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Inicio Cirugía Española (English Edition) Implementing a Distress Screening Program in a Thoracic Surgery Service
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Vol. 97. Issue 5.
Pages 275-281 (May 2019)
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354
Vol. 97. Issue 5.
Pages 275-281 (May 2019)
Original Article
DOI: 10.1016/j.cireng.2019.04.008
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Implementing a Distress Screening Program in a Thoracic Surgery Service
Implementación de un programa de cribado del malestar emocional en un servicio de cirugía torácica
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Juan Antonio Cruzadoa,
Corresponding author
jacruzad@ucm.es

Corresponding author.
, Vanesa Martínez Garcíaa, Verónica Salas Gutiérreza, José Ramón Jarabo Sarcedab,c, Carlos Alfredo Fraile Oliverob,c, Elena Fernández Martínc, Joaquín Calatayud-Gastardib,c, Ana María Gómez-Martínezb,c, Florentino Hernando-Tranchob,c
a Universidad Complutense de Madrid, Madrid, Spain
b Servicio de Cirugía Torácica, Hospital Clínico San Carlos de Madrid, Madrid, Spain
c Departamento de Cirugía, Universidad Complutense de Madrid, Madrid, Spain
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Tables (3)
Table 1. Sociodemographic and Medical Data for the Sample (N=105).
Table 2. Symptoms of Anxiety, Depression and Emotional Distress Measured by the HADS, ANSQ and DEPQ for Cases With/Without Need for Psychological Treatment According to the Interview (Mann–Whitney U Tests).
Table 3. Diagnostic Accuracy of the Screening Tests.
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Abstract
Introduction

The aim of the present study was to examine the diagnostic accuracy of screening tests in detecting cases requiring psychological intervention among patients referred for thoracic surgery.

Methods

Emotional distress was evaluated in 105 patients referred for thoracic surgery by means of a diagnostic psychological interview (criterion variable). The screening ability of the following methods was analyzed: the physician's opinion (Yes/No), Hospital Anxiety and Depression Scale (HADS), single-item interview: “Are you depressed?” (Depression Question, ADEP) (1–5) and the single-item interview: “Are you anxious?” (Anxiety Question, ANXQ) (1–5).

Results

According to the clinical interview, 34% of the patients were clinical cases requiring psychological intervention. The total HADS (cut-off point of 10) showed a sensitivity=0.89, specificity=0.75 and AUC=0.883; the ADEP scale (>1) showed a sensitivity=0.79, specificity=0.74 and AUC=0.795; the ANXQ scale (>1) showed a sensitivity=0.78, specificity=0.41 and AUC=0.690; and the physician's opinion showed a sensitivity=0.47 and specificity=0.86.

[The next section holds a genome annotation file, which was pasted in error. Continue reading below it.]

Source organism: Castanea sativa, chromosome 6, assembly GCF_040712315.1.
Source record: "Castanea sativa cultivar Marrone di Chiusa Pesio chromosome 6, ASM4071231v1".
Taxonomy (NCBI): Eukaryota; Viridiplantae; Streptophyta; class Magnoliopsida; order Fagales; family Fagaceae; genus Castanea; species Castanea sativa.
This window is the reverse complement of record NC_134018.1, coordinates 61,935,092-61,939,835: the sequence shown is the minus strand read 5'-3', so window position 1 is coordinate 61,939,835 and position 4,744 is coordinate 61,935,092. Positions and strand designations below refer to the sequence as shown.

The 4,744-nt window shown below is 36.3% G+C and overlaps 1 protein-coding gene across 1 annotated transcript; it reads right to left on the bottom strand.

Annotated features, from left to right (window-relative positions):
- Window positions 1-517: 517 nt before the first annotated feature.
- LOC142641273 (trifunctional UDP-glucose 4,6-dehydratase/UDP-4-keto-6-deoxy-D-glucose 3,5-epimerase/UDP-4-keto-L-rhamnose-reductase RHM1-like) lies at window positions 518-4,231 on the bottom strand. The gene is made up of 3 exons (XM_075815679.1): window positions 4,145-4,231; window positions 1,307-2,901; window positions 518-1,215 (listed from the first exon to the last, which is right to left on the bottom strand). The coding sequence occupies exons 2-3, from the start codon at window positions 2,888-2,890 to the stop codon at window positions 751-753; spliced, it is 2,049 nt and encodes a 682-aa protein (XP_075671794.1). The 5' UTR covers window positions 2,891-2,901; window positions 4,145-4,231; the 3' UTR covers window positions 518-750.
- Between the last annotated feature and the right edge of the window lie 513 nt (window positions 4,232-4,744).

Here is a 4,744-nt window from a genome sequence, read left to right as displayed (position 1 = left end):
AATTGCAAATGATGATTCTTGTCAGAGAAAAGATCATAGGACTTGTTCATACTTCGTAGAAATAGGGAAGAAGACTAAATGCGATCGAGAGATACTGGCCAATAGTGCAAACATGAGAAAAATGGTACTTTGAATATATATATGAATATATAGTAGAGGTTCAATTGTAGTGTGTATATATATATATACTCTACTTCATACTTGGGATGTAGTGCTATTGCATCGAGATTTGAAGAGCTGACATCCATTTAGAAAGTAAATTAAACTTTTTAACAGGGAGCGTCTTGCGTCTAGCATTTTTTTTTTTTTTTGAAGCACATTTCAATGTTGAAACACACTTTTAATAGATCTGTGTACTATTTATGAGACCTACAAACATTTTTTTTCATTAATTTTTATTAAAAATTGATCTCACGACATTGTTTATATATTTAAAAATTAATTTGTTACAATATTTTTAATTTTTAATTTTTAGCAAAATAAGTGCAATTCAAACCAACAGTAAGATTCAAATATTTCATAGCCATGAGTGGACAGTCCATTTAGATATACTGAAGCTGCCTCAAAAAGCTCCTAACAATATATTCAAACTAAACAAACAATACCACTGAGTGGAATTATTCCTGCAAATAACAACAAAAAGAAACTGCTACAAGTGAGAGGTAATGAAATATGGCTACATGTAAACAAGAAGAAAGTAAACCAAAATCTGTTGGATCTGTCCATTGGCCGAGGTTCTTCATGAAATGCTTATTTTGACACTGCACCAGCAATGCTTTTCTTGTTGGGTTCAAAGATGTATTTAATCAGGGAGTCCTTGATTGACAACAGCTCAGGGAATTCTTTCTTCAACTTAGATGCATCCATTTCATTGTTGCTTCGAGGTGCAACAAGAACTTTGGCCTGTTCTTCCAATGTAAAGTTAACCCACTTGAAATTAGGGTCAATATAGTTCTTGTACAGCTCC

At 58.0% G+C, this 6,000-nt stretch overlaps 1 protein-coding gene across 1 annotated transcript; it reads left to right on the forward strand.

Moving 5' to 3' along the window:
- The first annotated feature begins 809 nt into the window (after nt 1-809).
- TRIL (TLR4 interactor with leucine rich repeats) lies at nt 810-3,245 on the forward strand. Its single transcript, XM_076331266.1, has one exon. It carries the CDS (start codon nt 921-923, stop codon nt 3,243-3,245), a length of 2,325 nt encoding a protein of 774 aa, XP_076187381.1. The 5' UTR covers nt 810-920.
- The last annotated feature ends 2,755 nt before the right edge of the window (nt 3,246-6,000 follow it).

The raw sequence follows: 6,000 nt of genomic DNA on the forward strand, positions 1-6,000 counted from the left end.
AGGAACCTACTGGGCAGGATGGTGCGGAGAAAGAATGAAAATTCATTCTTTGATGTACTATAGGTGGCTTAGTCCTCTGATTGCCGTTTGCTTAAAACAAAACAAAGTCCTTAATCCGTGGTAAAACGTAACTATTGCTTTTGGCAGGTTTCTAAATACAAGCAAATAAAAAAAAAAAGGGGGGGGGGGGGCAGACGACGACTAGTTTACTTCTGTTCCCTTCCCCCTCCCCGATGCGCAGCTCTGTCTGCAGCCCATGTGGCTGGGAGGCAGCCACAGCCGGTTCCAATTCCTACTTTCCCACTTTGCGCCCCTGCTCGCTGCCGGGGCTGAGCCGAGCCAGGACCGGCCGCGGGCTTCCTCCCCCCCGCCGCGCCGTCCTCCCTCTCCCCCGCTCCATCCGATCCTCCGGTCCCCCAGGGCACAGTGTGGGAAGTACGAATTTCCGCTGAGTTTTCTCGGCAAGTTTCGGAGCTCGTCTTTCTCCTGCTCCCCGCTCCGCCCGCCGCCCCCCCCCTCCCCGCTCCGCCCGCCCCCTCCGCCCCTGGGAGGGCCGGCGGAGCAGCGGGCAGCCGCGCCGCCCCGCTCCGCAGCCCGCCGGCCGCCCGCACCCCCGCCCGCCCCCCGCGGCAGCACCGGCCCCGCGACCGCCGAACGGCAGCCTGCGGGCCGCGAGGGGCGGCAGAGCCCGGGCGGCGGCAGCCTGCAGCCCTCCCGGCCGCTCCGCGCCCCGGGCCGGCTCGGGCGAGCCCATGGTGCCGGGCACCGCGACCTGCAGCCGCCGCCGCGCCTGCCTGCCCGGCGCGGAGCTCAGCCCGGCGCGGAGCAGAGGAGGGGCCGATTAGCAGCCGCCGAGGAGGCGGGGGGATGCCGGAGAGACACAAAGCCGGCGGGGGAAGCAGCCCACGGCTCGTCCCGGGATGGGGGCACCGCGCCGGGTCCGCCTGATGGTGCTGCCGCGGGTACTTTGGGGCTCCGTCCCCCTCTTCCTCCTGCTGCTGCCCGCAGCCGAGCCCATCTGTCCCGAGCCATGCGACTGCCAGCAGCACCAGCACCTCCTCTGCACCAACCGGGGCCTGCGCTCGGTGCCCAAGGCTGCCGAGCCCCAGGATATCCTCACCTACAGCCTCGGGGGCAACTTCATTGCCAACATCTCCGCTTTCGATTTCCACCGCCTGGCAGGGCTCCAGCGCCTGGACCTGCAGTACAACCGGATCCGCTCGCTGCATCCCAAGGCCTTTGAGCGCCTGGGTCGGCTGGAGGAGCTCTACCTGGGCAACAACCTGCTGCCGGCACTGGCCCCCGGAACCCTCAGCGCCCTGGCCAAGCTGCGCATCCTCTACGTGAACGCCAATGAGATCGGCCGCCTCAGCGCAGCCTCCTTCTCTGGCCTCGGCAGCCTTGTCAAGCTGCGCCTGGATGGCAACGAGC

Conclusions

A high percentage of patients referred for thoracic surgery required psychological intervention. The best instrument to identify those patients requiring psychological care, taking a psychological interview as the criterion variable, was the total HADS score. This test is brief, simple and well accepted by patients; it is easy to implement within a thoracic surgery service and has a good diagnostic accuracy.

Keywords:
Thoracic surgery
Anxiety
Depression
Distress screening
Lung cancer
Resumen
Introducción

El objetivo del presente estudio es examinar la precisión diagnóstica de los test de cribado utilizados para detectar la necesidad de atención psicológica en pacientes remitidos para cirugía torácica.

Métodos

Se evaluó la presencia de malestar emocional en un total de 105 pacientes remitidos para cirugía torácica por medio de la entrevista clínica psicológica (variable criterio). Los métodos de cribado utilizados fueron: el juicio del médico (sí/no), la Escala Hospitalaria de Ansiedad y Depresión (HADS), la pregunta única para evaluar depresión «¿se siente usted deprimido?» (DEPQ) (1-5) y la pregunta única para medir ansiedad «¿se siente ansioso?» (AAANS) (1-5).

Resultados

De acuerdo con la entrevista entrevista clínica psicológica, el 34% de los pacientes fueron casos clínicos que requerían intervención psicológica. La puntuación total de la escala HADS (punto de corte 10) mostró una sensibilidad del 0,89, especificidad del 0,75 y un ABC de 0,883; la ADEP (punto de corte 1) mostró una sensibilidad del 0,79, especificidad del 0,74 y ABC del 0,795; la AANS (>1) obtuvo una sensibilidad del 0,78, especificidad del 0,41 y ABC de 0,69 y el juicio del médico mostró una sensibilidad del 0,47 y especificidad del 0,86.

Conclusiones

Un alto porcentaje de pacientes remitidos para cirugía torácica requirieron intervención psicológica. El mejor instrumento para identificar a aquellos pacientes con necesidades psicológicas, tomando la entrevista psicológica como variable criterio, fue la puntuación total del HADS. Este instrumento es simple y breve, bien aceptado por los pacientes, de fácil aplicación en un servicio de cirugía torácica y tiene buena capacidad diagnóstica.

Palabras clave:
Cirugía torácica
Ansiedad
Depresión
Cribado del malestar emocional
Cáncer de pulmón
Full Text
Introduction